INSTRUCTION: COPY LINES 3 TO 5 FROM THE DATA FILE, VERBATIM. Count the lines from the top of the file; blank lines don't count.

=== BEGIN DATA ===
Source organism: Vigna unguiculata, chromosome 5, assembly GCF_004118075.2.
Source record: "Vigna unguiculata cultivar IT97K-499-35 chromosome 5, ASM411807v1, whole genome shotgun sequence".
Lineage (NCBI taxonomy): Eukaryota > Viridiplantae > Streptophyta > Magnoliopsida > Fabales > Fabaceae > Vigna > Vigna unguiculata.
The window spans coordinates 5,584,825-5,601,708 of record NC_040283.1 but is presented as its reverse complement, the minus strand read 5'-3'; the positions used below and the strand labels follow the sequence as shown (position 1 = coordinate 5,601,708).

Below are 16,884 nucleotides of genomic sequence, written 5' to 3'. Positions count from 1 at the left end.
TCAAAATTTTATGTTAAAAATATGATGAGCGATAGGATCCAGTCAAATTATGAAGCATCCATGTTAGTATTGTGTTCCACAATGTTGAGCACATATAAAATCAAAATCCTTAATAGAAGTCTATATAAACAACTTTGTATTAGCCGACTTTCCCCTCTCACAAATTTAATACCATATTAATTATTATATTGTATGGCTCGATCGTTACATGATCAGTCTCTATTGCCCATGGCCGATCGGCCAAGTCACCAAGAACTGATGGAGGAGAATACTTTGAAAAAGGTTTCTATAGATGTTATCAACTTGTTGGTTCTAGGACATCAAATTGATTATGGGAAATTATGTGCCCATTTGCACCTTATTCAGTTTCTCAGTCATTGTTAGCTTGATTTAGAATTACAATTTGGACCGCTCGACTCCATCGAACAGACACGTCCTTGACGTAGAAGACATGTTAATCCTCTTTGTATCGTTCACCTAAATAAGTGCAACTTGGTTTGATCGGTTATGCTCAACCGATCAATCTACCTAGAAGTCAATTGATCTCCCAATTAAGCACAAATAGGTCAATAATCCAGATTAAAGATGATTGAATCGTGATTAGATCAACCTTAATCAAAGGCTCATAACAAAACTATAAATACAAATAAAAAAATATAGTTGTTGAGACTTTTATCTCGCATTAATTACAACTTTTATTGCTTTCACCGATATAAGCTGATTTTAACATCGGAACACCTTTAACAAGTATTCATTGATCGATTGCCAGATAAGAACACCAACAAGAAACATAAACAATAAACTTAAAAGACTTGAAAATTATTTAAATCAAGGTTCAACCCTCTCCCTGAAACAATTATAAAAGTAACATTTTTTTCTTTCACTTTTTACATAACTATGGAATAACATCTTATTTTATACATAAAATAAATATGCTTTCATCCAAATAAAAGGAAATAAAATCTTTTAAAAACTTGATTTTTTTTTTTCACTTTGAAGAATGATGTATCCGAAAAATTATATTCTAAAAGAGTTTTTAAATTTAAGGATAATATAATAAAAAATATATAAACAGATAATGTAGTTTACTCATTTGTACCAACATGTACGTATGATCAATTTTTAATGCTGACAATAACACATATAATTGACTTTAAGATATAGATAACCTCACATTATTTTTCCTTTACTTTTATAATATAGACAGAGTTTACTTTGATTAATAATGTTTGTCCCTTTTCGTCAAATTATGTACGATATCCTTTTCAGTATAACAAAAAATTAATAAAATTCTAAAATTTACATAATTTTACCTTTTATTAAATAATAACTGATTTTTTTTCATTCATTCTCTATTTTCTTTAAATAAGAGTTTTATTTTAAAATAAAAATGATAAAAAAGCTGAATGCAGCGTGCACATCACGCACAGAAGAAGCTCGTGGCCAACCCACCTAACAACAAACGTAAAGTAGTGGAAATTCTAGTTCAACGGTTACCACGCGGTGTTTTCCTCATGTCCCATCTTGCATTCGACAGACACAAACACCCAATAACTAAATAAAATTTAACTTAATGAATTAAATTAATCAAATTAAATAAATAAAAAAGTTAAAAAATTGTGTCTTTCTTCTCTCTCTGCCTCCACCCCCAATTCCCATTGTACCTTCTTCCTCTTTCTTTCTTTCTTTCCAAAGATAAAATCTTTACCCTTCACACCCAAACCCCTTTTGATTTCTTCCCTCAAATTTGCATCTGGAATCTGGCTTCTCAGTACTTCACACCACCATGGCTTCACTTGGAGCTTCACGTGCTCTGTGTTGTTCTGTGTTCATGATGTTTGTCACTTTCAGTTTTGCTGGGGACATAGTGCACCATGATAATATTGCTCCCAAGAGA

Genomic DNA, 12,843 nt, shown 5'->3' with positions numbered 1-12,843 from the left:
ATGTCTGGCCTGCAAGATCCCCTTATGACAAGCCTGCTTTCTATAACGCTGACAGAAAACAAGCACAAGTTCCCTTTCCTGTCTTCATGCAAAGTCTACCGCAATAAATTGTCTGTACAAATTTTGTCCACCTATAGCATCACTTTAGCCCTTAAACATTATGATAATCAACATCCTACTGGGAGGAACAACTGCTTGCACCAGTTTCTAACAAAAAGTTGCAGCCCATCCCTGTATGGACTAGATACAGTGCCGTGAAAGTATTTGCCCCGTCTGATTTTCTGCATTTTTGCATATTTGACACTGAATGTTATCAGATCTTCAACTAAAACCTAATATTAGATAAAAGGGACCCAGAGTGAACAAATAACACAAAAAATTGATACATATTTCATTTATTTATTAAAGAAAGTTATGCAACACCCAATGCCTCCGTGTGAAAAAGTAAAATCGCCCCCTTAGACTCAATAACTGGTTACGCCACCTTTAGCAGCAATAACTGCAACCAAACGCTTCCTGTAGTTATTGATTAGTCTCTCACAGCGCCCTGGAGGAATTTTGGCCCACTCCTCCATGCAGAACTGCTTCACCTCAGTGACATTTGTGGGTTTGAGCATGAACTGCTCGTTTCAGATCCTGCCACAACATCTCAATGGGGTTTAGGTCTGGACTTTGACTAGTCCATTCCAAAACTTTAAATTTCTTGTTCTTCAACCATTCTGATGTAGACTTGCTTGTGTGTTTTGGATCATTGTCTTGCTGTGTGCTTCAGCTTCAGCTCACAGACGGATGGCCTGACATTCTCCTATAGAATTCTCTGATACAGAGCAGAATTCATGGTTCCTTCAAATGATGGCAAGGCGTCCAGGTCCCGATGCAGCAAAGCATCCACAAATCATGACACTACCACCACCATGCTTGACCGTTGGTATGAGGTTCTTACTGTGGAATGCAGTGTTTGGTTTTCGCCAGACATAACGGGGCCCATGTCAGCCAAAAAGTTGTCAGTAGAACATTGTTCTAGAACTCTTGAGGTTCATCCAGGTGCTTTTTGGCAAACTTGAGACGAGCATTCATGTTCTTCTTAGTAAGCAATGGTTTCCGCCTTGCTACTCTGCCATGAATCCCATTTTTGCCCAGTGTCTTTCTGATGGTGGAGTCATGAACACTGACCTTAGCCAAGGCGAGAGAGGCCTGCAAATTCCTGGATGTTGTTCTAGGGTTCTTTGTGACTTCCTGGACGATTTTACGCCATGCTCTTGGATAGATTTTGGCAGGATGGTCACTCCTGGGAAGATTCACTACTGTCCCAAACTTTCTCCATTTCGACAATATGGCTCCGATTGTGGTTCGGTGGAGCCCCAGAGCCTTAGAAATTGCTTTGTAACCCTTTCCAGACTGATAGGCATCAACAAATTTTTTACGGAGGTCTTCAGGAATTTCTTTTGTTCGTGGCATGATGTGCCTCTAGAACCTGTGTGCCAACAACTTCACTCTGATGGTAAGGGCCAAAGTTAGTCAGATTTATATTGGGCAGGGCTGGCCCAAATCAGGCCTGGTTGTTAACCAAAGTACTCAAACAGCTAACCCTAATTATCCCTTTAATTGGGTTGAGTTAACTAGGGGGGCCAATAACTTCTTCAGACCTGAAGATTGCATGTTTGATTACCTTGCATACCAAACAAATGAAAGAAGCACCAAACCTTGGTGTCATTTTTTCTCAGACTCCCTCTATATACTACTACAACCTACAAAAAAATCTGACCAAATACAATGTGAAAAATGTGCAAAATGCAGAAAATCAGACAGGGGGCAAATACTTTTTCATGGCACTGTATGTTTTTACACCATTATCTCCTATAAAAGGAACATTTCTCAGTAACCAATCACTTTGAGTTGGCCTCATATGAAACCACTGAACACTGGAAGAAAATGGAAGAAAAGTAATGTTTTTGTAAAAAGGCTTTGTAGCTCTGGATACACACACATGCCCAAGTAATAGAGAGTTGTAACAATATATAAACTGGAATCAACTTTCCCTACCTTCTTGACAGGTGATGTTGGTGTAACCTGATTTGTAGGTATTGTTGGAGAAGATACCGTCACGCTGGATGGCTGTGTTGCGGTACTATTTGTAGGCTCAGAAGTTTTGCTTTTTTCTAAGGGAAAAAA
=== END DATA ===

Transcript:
Lineage (NCBI taxonomy): Eukaryota > Viridiplantae > Streptophyta > Magnoliopsida > Fabales > Fabaceae > Vigna > Vigna unguiculata.
The window spans coordinates 5,584,825-5,601,708 of record NC_040283.1 but is presented as its reverse complement, the minus strand read 5'-3'; the positions used below and the strand labels follow the sequence as shown (position 1 = coordinate 5,601,708).

Below are 16,884 nucleotides of genomic sequence, written 5' to 3'. Positions count from 1 at the left end.